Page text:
Almost the entire schedule at High Tech High and its sister campuses is given over to building things that tie together different academic disciplines. One that the school displays prominently is a huge wooden wheel that turns to animate the rise and fall of ancient civilisations, covering history and engineering. Students have reviewed the physics of baseball, measured how far each of them commutes to school to demonstrate the racial segregation of the city’s neighbourhoods, built cannons out of wood and PVC pipe and calculated their trajectories, and bred coral to help repair reefs.
Among public school districts, few have embraced maker education like Albemarle County, a district that serves 13,000 urban, rural and suburban children from all socioeconomic backgrounds, just south-west of Washington, DC. There, science and engineering classes came together with a history class studying the 19th century to build a telegraph. Younger students designed a playground. Others converted their drab cafeteria into a forest of tables mounted in treehouses. Another group designed and built a car alarm that could automatically contact owners on their phones.
“No one could have imagined that a bunch of 12-year-olds with no prior coding experience could have done that, but by letting the kids get together and go, you get these kinds of results,” explains the district’s director of technologies and innovation, Ira Socol. “We can change kids’ attitude towards learning and their conceptions of themselves.”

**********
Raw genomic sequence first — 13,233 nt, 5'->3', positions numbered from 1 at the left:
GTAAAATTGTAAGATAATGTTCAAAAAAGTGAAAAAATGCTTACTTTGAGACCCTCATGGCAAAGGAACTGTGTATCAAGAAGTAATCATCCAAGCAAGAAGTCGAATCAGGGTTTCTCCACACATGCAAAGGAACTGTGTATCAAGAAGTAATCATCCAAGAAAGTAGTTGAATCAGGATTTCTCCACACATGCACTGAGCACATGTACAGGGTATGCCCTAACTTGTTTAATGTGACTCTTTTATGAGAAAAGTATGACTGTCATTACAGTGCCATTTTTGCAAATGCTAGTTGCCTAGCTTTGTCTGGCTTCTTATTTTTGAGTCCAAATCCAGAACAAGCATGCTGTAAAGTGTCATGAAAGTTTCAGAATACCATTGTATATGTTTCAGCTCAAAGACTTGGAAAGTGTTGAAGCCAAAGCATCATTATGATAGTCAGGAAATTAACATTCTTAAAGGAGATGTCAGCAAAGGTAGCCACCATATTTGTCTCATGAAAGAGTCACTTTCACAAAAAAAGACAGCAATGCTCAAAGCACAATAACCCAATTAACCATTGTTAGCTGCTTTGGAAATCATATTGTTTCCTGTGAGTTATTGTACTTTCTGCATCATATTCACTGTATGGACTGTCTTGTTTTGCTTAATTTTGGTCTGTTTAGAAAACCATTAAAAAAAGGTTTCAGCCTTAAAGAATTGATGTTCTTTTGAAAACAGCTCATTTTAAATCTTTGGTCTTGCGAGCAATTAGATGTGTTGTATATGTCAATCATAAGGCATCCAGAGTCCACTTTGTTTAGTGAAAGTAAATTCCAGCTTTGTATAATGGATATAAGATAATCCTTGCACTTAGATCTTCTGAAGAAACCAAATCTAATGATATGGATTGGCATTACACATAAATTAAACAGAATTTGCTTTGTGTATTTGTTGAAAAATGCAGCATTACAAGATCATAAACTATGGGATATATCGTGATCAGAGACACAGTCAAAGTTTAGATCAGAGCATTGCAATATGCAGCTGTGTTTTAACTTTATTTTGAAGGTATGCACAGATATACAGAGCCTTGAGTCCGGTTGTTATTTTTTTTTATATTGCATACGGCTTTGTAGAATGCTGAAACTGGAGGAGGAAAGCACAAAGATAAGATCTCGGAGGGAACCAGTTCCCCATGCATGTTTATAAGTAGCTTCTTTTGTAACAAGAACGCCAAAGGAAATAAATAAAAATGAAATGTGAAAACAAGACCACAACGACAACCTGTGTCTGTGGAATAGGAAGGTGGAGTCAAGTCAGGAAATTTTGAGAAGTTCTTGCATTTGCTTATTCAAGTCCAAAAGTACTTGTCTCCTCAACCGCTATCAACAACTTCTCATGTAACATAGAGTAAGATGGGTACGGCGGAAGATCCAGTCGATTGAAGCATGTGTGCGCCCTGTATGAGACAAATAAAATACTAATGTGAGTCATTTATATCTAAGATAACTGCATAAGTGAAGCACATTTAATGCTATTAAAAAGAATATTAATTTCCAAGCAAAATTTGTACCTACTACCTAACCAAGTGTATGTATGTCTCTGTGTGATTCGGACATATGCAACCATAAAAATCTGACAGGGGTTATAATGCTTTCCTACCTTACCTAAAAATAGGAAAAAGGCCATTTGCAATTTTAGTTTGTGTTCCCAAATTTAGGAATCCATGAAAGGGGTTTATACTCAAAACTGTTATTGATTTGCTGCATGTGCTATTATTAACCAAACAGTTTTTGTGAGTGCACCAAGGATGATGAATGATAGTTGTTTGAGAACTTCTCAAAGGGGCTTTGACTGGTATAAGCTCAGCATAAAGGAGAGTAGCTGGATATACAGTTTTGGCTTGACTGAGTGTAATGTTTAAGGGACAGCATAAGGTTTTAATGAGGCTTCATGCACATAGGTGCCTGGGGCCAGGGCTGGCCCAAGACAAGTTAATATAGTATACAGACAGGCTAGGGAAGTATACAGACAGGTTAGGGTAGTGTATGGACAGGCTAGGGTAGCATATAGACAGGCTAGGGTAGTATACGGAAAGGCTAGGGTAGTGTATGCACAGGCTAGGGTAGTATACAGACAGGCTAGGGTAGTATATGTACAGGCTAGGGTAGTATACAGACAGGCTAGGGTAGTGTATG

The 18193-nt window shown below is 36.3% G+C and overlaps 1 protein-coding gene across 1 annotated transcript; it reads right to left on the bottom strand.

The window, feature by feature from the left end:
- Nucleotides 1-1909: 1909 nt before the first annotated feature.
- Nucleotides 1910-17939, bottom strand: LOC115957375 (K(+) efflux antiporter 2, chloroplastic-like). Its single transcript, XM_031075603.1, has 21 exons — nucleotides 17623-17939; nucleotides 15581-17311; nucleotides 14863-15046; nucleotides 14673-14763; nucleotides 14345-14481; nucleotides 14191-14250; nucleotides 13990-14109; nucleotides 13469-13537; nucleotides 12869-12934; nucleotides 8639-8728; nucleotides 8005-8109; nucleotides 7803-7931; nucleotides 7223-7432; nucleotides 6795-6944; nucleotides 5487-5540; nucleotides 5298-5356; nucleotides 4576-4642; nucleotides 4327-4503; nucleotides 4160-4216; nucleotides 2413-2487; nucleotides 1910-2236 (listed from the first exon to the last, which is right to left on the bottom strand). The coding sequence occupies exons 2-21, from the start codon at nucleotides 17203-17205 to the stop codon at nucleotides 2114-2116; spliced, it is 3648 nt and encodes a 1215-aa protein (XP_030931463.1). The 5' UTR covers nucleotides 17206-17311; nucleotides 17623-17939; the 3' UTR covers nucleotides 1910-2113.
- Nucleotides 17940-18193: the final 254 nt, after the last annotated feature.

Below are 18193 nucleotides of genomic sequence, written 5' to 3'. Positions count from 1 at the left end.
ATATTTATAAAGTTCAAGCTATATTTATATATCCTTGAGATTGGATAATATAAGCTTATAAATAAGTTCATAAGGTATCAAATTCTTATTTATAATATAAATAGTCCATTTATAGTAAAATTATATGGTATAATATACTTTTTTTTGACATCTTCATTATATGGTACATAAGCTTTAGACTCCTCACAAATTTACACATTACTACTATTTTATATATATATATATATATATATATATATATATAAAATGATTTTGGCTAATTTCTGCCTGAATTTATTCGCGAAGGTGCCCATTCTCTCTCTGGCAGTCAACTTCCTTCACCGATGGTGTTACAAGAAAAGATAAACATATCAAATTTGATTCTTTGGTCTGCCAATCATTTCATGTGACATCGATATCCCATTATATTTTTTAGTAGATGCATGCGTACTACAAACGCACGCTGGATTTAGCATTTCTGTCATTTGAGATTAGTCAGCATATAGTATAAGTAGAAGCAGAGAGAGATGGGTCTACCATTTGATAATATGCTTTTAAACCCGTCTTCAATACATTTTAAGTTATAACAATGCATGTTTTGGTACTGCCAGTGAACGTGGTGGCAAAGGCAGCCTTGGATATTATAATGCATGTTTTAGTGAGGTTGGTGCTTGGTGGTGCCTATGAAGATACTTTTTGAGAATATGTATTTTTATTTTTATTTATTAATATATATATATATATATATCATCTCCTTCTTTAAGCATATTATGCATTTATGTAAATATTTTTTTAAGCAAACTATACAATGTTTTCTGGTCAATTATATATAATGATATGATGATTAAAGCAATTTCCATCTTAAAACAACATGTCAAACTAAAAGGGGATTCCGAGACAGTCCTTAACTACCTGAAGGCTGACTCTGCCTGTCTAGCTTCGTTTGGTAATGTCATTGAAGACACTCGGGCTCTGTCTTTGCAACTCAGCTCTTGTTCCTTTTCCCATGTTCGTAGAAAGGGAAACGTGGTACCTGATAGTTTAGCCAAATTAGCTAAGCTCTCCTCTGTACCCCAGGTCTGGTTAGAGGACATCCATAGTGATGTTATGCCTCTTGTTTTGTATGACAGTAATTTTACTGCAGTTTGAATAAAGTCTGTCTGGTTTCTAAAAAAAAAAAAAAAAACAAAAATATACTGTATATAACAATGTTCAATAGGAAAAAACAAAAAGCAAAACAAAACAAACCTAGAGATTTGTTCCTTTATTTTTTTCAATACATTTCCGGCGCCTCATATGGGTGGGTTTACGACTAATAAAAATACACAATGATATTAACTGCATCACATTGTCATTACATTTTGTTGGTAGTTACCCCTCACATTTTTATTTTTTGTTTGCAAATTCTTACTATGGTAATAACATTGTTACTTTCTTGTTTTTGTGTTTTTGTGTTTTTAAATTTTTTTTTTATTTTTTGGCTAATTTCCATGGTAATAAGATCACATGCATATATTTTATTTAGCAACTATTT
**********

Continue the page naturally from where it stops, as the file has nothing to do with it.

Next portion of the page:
But the degree to which this enhances learning is only slowly coming into focus. In October, the National Science Foundation awarded $300,000 (£215,000) to MIT to spend two years studying how to assess the effectiveness of maker education beyond the anecdotal evidence available so far.
“It’s a very new movement,” explains Paulo Blikstein, who directs the Transformative Learning Technologies Lab at the Stanford University Graduate School of Education. “We have 100 years of tradition in maths education and 70 years in science: the maker movement is only 10 years old.”
What results have been collected before vary widely. A survey conducted by the research firm SRI International, for the organisation Maker Ed, found that teachers think maker education helps students develop creativity, problem-solving, critical thinking and other skills. But they also said maker programmes are underfunded and often inconsistently staffed, sometimes by educators who have to volunteer their time.
Meanwhile, more than 460,000 American six- to 18-year-olds participate in 52,000 robotics clubs, such as the LigerBots, and competitions between them are organised nationally by FIRST (For Inspiration and Recognition of Science and Technology), co-founded by Dean Kamen, inventor of the Segway.
Students who take part are two to four times more likely to improve their Stem knowledge after three years than their classmates who are not involved, according to a study by the Heller School for Social Policy and Management at Brandeis University.
They’re also more likely than the national average to go on to higher education, the study found, and, once there, 2.6 times more likely to take an engineering course. Overall, 43 per cent took an engineering class in their first year of college while 33 per cent took one in computer science. Alumni of the programme say they are more confident and more likely to have had hands-on experience related to their courses of study.